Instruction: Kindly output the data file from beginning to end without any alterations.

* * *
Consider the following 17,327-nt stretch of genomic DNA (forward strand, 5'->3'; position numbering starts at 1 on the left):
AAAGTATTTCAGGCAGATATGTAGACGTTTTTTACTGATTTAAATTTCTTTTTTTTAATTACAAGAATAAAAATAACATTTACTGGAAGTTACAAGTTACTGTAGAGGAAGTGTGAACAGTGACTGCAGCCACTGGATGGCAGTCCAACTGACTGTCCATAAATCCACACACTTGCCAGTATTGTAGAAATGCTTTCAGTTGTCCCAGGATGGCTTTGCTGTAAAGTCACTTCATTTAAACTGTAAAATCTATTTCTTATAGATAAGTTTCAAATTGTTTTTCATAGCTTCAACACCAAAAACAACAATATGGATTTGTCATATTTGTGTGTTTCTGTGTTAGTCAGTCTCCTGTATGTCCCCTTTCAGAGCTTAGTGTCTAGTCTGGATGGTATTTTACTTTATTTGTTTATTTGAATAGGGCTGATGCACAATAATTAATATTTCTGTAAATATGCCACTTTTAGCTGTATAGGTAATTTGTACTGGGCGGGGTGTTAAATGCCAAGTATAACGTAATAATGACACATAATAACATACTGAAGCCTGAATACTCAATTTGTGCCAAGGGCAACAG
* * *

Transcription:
Consider the following 17,327-nt stretch of genomic DNA (forward strand, 5'->3'; position numbering starts at 1 on the left):
AAAGTATTTCAGGCAGATATGTAGACGTTTTTTACTGATTTAAATTTCTTTTTTTTAATTACAAGAATAAAAATAACATTTACTGGAAGTTACAAGTTACTGTAGAGGAAGTGTGAACAGTGACTGCAGCCACTGGATGGCAGTCCAACTGACTGTCCATAAATCCACACACTTGCCAGTATTGTAGAAATGCTTTCAGTTGTCCCAGGATGGCTTTGCTGTAAAGTCACTTCATTTAAACTGTAAAATCTATTTCTTATAGATAAGTTTCAAATTGTTTTTCATAGCTTCAACACCAAAAACAACAATATGGATTTGTCATATTTGTGTGTTTCTGTGTTAGTCAGTCTCCTGTATGTCCCCTTTCAGAGCTTAGTGTCTAGTCTGGATGGTATTTTACTTTATTTGTTTATTTGAATAGGGCTGATGCACAATAATTAATATTTCTGTAAATATGCCACTTTTAGCTGTATAGGTAATTTGTACTGGGCGGGGTGTTAAATGCCAAGTATAACGTAATAATGACACATAATAACATACTGAAGCCTGAATACTCAATTTGTGCCAAGGGCAACAG